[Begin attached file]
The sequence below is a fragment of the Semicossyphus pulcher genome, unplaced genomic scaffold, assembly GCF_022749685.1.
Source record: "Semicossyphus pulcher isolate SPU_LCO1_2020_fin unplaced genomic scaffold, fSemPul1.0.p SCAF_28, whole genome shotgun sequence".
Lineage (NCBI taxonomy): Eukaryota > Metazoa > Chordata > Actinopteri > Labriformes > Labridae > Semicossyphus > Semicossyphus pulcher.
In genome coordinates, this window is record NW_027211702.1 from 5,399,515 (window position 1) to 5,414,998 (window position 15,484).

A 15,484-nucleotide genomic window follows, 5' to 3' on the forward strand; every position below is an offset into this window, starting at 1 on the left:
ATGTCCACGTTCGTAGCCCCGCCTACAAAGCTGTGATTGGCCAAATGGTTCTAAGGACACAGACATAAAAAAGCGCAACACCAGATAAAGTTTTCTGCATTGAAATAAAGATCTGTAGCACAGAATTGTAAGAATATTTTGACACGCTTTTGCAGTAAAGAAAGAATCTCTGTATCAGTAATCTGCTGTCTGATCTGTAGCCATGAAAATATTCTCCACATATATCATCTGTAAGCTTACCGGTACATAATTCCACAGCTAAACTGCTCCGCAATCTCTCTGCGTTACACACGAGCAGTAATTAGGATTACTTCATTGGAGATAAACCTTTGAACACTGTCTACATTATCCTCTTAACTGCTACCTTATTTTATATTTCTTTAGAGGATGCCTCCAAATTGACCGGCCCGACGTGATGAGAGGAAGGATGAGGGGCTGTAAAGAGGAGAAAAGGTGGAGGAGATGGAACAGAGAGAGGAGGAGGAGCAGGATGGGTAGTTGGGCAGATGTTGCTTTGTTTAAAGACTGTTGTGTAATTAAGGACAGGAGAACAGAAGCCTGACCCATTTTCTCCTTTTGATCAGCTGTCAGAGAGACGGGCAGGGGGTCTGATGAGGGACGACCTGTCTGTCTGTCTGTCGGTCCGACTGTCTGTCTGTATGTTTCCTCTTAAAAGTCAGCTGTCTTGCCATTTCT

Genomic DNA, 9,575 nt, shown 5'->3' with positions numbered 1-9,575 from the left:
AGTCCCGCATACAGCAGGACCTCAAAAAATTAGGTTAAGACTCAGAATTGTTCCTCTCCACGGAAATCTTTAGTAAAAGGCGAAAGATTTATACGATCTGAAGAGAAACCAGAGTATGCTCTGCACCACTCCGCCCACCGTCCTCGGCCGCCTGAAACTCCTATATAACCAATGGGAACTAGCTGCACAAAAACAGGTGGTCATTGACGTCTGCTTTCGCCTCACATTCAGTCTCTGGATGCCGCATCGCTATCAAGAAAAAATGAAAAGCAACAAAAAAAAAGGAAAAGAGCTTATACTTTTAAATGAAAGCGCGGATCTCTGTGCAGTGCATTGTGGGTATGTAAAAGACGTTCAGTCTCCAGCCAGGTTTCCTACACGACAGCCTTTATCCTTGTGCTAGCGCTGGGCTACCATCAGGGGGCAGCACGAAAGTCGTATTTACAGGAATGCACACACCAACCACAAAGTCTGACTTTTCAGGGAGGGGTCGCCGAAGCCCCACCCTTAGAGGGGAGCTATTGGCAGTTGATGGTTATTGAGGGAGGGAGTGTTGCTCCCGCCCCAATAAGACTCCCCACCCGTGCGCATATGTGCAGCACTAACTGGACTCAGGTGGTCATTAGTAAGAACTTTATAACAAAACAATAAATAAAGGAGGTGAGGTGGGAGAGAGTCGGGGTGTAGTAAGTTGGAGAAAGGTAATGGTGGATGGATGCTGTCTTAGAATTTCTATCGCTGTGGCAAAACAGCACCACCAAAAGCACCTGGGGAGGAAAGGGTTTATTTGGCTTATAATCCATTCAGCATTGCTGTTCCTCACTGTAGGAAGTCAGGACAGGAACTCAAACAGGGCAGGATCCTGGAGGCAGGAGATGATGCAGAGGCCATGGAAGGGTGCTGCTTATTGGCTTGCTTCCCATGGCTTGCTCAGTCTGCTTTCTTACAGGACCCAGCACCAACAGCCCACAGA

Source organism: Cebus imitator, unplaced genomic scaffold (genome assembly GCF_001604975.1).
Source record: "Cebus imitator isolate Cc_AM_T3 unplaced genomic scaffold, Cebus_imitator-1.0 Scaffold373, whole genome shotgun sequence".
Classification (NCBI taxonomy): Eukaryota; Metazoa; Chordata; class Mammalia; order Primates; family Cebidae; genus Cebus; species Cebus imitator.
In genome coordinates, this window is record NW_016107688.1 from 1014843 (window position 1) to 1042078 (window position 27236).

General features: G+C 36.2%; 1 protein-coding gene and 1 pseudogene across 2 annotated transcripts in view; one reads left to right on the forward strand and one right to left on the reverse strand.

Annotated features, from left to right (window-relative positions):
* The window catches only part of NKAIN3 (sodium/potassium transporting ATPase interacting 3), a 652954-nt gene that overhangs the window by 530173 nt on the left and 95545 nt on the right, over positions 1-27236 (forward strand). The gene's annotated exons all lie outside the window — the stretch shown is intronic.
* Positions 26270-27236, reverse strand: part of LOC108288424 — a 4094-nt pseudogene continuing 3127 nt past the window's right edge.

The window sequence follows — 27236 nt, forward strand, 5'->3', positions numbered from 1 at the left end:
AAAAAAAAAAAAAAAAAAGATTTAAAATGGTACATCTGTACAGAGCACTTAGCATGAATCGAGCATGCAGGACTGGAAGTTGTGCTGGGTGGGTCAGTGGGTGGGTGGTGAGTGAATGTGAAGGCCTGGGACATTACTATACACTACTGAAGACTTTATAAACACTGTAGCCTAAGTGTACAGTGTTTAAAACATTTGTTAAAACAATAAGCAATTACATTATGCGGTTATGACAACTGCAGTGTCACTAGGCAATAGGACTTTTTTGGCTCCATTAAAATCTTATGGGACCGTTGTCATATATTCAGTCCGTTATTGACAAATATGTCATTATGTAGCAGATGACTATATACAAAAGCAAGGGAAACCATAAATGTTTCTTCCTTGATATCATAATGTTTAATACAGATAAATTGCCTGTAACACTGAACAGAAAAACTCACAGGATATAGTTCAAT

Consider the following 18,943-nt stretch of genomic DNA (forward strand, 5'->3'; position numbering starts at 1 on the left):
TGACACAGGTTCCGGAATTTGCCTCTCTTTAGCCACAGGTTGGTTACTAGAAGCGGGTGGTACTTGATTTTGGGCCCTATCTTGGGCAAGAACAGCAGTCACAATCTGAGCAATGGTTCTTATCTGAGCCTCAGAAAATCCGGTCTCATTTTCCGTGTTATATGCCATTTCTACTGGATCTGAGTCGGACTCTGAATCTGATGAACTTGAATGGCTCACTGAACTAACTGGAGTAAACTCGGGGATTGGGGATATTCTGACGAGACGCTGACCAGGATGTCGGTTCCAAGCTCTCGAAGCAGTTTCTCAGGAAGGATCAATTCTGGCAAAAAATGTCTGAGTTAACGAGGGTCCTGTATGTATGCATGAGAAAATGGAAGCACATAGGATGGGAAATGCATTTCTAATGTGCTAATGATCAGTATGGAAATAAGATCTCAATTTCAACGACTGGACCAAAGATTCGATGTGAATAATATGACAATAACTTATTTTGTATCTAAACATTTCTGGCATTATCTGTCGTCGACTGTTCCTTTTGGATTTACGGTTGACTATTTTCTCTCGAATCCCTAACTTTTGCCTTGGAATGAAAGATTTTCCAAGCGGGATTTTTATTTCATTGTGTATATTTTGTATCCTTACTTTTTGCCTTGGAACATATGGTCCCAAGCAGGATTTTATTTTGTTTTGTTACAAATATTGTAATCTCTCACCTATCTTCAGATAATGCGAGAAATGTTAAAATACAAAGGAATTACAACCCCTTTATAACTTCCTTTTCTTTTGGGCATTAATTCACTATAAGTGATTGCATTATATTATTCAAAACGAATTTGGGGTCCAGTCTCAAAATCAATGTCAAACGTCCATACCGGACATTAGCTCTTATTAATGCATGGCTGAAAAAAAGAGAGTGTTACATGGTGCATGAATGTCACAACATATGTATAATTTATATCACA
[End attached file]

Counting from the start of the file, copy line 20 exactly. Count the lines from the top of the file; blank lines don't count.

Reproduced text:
TGACACAGGTTCCGGAATTTGCCTCTCTTTAGCCACAGGTTGGTTACTAGAAGCGGGTGGTACTTGATTTTGGGCCCTATCTTGGGCAAGAACAGCAGTCACAATCTGAGCAATGGTTCTTATCTGAGCCTCAGAAAATCCGGTCTCATTTTCCGTGTTATATGCCATTTCTACTGGATCTGAGTCGGACTCTGAATCTGATGAACTTGAATGGCTCACTGAACTAACTGGAGTAAACTCGGGGATTGGGGATATTCTGACGAGACGCTGACCAGGATGTCGGTTCCAAGCTCTCGAAGCAGTTTCTCAGGAAGGATCAATTCTGGCAAAAAATGTCTGAGTTAACGAGGGTCCTGTATGTATGCATGAGAAAATGGAAGCACATAGGATGGGAAATGCATTTCTAATGTGCTAATGATCAGTATGGAAATAAGATCTCAATTTCAACGACTGGACCAAAGATTCGATGTGAATAATATGACAATAACTTATTTTGTATCTAAACATTTCTGGCATTATCTGTCGTCGACTGTTCCTTTTGGATTTACGGTTGACTATTTTCTCTCGAATCCCTAACTTTTGCCTTGGAATGAAAGATTTTCCAAGCGGGATTTTTATTTCATTGTGTATATTTTGTATCCTTACTTTTTGCCTTGGAACATATGGTCCCAAGCAGGATTTTATTTTGTTTTGTTACAAATATTGTAATCTCTCACCTATCTTCAGATAATGCGAGAAATGTTAAAATACAAAGGAATTACAACCCCTTTATAACTTCCTTTTCTTTTGGGCATTAATTCACTATAAGTGATTGCATTATATTATTCAAAACGAATTTGGGGTCCAGTCTCAAAATCAATGTCAAACGTCCATACCGGACATTAGCTCTTATTAATGCATGGCTGAAAAAAAGAGAGTGTTACATGGTGCATGAATGTCACAACATATGTATAATTTATATCACA